But why do I need to learn how to breathe? I’ve been breathing my whole life.
At first glance, breathing seems like a passive action. We breathe to live. When we stop breathing, we die. But breathing isn’t as binary as it seems. James says the more he immerse himself in the art of breathing, the more invested he becomes in sharing the basic truth. Staring now, with every breath you take, you’ll have a deeper understanding of breathing and how best to do it.
Breathe through your nose, not your mouth.
Why should breathing through your nose and your mouth be any different? Most people understand the nose filters, heats and treats raw air. But a few realize inhaling through the nose can trigger different hormones in our bodies, lower our blood pressure, monitors heart rate and even helps store memories. It’s this incredible organ that orchestrates enumerable functions in our body to keep us balanced.
Your inhales and exhales are symmetry in your most efficient breath.
There are as many ways to breathe as there are foods to eat. Each way we breathe will affect our bodies in different ways. But the author claims the most efficient breathing rhythm occurs when both the length of respiration and total breaths per minute were locked into a spooky symmetry: 5.5-second inhales followed by 5.5-second exhales. This translates to about 5.5 breaths a minute.
Exhaling slowly can help you relax.
Put your hand over your heart. Take your breath in slowly, you’re going to feel your heart speed up. Now, exhale slowly. You should be feeling your heart slow down.
The reason is simple. Exhaling is a parasympathetic response. As you inhale, your diaphragm lowers and sucks a bunch of blood into the thoracic cavity. As you exhale, the blood shoots back out through your body and calms your mental state.
You can learn to increase your lung’s capacity.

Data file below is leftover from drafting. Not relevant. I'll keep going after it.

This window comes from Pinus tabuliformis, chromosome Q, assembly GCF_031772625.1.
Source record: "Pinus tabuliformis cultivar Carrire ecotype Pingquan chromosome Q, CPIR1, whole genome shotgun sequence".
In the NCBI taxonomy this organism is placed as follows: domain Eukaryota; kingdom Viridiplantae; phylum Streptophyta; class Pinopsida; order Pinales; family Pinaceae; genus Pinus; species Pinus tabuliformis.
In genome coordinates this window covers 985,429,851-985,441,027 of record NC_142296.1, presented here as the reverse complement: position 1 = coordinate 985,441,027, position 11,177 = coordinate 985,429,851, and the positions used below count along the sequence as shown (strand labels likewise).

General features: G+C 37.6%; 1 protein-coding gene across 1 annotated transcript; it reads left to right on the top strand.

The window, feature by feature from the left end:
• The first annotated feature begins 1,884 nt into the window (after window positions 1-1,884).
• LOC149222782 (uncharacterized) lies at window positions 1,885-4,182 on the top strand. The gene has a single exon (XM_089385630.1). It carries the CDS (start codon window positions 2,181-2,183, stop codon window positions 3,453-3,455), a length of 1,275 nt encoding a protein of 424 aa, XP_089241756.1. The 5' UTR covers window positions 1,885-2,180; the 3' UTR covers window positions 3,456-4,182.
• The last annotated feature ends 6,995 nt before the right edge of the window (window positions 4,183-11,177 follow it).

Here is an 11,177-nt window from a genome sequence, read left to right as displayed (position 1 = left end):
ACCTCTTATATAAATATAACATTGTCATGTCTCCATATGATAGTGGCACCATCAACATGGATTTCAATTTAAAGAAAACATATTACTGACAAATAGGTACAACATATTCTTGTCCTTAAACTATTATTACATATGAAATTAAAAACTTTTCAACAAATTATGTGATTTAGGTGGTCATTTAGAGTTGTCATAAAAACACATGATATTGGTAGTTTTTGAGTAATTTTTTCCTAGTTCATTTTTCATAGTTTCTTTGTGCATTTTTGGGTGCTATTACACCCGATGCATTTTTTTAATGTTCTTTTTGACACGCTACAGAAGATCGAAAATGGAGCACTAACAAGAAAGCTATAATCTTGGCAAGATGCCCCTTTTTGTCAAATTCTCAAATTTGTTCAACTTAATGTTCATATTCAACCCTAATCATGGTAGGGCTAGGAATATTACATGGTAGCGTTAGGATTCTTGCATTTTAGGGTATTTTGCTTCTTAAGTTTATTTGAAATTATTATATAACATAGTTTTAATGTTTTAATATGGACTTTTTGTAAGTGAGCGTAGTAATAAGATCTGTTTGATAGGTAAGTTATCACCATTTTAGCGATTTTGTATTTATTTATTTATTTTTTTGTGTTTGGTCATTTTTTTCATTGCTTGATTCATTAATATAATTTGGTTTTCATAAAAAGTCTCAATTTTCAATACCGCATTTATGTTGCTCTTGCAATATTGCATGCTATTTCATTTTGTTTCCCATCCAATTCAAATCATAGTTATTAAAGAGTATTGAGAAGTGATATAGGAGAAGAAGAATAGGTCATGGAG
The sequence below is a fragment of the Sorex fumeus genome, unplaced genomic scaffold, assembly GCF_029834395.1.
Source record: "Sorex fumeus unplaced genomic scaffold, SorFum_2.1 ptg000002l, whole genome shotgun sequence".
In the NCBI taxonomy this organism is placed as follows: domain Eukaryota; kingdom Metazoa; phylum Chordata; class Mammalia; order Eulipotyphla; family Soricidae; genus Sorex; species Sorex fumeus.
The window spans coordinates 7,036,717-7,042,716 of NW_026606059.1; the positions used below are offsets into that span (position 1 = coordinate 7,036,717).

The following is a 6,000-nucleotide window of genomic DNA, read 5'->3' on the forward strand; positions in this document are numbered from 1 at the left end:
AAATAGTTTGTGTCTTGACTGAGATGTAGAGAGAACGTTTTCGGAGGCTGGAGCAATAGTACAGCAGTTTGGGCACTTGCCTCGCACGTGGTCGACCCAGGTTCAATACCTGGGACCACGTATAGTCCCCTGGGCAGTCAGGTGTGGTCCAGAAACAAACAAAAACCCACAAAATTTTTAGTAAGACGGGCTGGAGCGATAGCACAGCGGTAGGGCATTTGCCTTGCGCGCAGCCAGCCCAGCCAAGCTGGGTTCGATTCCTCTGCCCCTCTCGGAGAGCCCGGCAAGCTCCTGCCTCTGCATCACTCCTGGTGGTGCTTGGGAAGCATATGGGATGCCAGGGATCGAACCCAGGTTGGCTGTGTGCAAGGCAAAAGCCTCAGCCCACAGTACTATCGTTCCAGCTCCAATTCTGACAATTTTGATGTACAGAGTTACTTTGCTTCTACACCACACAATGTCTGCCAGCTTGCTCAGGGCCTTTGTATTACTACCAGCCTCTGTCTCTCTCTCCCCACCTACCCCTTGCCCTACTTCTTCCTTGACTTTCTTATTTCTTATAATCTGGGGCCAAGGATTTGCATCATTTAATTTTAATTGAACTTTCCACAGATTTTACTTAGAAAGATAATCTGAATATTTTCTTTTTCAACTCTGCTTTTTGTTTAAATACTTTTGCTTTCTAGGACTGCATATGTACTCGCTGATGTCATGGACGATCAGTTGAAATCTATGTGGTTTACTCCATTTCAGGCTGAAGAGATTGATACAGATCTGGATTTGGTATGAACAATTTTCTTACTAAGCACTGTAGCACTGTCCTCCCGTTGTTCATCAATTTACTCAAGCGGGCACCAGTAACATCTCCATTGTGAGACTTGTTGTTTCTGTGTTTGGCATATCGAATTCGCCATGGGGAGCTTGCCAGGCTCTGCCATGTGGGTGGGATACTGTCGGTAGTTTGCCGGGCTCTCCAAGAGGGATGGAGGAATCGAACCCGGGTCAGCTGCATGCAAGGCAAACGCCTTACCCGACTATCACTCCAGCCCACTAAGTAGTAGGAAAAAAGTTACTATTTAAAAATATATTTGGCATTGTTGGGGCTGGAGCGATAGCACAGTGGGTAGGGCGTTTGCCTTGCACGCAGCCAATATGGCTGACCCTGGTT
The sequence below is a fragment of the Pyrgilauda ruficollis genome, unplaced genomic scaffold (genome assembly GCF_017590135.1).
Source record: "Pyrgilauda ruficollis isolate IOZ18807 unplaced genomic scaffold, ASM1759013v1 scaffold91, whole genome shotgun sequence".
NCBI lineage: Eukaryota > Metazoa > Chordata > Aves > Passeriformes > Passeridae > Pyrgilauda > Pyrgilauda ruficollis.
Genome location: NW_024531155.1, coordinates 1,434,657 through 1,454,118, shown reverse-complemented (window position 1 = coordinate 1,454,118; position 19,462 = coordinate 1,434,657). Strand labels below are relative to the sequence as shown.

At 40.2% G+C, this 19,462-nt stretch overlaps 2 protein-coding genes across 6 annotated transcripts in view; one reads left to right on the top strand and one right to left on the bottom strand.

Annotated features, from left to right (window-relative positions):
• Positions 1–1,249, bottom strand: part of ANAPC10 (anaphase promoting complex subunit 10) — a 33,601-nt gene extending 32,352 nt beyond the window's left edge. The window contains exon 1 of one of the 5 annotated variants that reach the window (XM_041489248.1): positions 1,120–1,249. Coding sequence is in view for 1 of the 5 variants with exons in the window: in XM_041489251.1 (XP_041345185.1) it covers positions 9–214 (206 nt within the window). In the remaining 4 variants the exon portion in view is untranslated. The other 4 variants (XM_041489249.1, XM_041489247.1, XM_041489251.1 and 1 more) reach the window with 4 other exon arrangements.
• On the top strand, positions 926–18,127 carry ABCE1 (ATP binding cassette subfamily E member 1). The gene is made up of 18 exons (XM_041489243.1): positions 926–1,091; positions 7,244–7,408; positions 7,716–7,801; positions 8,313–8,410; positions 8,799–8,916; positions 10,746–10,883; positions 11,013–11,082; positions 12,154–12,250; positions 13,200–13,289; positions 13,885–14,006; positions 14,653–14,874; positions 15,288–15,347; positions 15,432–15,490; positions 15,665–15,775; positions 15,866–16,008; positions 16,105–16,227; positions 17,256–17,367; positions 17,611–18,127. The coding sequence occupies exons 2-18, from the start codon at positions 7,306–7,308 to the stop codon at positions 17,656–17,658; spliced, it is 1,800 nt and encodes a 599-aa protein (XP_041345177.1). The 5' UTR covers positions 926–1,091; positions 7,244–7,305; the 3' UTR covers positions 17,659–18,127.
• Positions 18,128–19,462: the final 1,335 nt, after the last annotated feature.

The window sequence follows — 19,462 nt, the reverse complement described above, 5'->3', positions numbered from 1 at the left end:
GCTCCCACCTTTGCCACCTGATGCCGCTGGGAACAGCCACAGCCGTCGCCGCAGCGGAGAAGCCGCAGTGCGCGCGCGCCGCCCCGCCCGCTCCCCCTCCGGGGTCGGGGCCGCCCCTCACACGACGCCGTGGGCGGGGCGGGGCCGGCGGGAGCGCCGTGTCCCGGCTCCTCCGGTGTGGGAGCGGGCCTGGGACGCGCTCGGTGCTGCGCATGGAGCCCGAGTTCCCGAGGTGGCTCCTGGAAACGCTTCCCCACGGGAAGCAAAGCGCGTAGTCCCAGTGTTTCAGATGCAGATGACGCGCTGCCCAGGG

Many people believe whatever they’re born with is what they’re going to live with for the rest of our lives. This is of course far from the truth. Free divers know this better than anyone. Herbert Nitsch, a multiple world record holder, reportedly has a lung capacity of 14 liters – more than double that of an average male. Neither Nitsch nor any other free divers started out like this. They made their lungs larger by force of will. They taught themselves how to breathe in ways that dramatically changed the internal organs of their bodies.
Fortunately for the rest of us, we don’t need to dive down hundreds of feet. Any regular workout or breathing exercise that stretches your lungs can increase your lung’s capacity. Moderate exercise like walking or cycling has also been shown to boost lung size by up to fifteen percent.
Anxiety and shallow breathing feed off each other.
“People with panic or obsessive-compulsive disorders constantly have low carbon dioxide levels and a much greater fear of holding their breath. To avoid another attack, they breathe far too much and eventually become hypersensitized to carbon dioxide and panic if they sense a rise in this gas. They are anxious because they’re overbreathing. Overbreathing because they’re anxious.”
Our ancestors have survived on short breaths for decades. We still do today. That doesn’t mean short breaths are optimal at all. Over time, shallow breathing limits the range of our diaphragms and lung capacity. The result is the high-shouldered, chest-out, neck-extended posture and other respiratory problems.
You have been taught to take a ‘deep breath’ for good reason.
Picture yourself in a boat, taking short and swallow strokes. Are you going to get to where you want? Yes, you will get there. The problem is it’s not efficient and probably takes a long time. What if instead you take deep and long strokes to get there faster?
The same goes for breathing. You want to make it easy and efficient for your body to get air, especially when breathing is an act you’re doing 25,000 times a day. It’s surprising just by extending those inhales and exhales through your nose, you can move your diaphragm up and down a little more and have a profound effect on your mental state.
Take several rounds of deep breaths to open your rib cage. Start counting from one to ten and over and over with every exhale. Then keep repeating it. It might feel like a brutal workout after first. But your diaphragm will get accustomed to this wider range, and eventually deep breathing will become second-nature to you.
In Breath, James also shares how he intentionally went through ten days of mouth breathing, how he overcame the complications, plus many more applicable insights. If it sounds interesting to you, I highly recommend you purchase the book here.